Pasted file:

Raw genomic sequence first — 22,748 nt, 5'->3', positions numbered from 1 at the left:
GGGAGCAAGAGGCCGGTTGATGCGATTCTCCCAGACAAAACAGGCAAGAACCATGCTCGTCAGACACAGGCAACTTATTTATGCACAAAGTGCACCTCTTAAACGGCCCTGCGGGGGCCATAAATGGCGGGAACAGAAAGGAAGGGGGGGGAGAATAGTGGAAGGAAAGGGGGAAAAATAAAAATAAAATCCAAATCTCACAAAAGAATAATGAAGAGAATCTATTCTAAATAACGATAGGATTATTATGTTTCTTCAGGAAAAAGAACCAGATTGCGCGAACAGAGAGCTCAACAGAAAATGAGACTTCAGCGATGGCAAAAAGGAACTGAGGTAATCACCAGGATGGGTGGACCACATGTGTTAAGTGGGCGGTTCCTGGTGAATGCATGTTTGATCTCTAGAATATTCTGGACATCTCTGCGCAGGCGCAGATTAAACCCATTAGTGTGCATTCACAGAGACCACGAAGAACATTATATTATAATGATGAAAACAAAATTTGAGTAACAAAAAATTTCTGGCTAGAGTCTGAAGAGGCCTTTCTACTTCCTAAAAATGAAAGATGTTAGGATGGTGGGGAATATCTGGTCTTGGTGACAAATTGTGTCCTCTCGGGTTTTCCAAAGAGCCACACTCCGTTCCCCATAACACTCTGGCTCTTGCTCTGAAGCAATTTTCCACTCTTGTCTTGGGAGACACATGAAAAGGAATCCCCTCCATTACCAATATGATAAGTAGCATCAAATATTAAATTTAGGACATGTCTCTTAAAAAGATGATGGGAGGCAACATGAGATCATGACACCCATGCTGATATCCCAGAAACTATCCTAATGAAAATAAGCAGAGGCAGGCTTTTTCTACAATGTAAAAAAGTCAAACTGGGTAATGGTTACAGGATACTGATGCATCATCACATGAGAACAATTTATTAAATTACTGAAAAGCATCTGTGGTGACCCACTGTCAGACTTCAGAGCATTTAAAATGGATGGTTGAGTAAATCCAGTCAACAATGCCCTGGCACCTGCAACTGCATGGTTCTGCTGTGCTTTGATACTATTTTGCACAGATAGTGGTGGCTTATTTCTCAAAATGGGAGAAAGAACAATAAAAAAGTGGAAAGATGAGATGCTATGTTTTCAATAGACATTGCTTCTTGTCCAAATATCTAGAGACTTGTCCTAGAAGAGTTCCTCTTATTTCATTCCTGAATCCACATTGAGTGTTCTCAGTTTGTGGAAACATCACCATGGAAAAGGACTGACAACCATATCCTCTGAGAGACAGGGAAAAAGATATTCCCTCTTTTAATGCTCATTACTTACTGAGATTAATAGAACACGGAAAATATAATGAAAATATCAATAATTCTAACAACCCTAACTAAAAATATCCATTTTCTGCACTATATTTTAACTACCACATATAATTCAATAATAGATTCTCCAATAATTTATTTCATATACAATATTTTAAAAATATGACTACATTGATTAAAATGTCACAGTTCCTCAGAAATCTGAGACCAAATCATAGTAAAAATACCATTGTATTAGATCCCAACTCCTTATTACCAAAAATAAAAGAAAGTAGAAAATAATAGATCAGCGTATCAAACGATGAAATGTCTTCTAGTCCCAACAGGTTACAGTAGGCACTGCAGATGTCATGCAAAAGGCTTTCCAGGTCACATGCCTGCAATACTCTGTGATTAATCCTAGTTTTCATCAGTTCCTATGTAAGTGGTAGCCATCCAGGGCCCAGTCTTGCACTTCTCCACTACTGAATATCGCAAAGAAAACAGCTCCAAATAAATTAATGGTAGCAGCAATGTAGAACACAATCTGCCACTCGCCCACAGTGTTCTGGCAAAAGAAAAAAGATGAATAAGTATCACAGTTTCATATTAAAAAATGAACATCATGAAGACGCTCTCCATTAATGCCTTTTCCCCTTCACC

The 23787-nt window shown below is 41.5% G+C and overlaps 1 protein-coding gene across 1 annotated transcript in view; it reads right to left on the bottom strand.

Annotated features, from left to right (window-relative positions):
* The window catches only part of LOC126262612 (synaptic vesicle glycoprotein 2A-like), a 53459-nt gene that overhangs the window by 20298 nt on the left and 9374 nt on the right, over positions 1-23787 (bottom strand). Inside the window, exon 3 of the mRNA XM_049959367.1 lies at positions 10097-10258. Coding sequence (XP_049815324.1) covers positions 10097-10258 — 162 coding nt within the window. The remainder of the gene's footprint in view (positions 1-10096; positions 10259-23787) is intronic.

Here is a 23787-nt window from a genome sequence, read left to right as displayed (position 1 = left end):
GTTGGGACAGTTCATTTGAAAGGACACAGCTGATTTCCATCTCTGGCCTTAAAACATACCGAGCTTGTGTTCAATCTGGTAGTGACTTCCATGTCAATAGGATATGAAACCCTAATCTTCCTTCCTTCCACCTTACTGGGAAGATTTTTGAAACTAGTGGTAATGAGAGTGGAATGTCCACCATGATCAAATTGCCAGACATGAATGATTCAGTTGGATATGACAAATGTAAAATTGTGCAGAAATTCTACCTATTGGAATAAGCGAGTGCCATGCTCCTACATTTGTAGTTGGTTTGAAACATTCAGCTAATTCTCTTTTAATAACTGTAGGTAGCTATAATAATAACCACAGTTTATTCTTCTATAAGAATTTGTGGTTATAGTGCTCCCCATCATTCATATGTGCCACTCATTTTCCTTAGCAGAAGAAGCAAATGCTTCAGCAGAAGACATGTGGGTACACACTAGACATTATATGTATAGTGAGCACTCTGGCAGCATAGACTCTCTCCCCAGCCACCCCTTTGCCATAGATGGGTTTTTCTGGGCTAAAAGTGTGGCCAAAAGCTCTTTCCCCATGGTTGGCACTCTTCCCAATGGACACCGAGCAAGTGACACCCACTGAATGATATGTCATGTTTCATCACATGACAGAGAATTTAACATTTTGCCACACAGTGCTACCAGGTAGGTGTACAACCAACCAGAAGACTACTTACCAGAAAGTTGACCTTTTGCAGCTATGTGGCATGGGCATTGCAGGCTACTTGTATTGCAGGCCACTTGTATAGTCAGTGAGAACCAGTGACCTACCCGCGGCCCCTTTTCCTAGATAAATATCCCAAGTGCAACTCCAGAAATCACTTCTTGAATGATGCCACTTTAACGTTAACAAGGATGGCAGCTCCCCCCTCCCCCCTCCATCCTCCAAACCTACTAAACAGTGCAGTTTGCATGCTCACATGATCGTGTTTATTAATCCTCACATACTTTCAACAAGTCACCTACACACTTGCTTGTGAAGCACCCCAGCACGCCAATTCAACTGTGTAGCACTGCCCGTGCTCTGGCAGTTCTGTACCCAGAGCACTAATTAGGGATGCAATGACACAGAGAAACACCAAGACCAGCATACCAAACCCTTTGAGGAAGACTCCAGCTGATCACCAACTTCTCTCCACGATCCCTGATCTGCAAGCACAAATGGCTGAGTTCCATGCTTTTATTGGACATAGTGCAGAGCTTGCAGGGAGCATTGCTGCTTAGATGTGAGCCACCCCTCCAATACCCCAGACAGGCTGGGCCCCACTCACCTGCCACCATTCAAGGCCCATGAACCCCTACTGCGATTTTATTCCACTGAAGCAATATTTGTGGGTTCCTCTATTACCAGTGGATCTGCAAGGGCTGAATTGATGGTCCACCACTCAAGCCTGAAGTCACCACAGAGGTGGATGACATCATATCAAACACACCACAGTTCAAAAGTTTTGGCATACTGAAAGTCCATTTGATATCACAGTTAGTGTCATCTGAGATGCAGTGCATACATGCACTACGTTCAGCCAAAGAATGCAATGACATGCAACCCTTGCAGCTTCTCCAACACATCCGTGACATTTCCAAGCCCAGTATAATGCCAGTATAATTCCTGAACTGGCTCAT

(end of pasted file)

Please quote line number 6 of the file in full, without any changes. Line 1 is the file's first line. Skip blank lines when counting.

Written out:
Here is a 23787-nt window from a genome sequence, read left to right as displayed (position 1 = left end):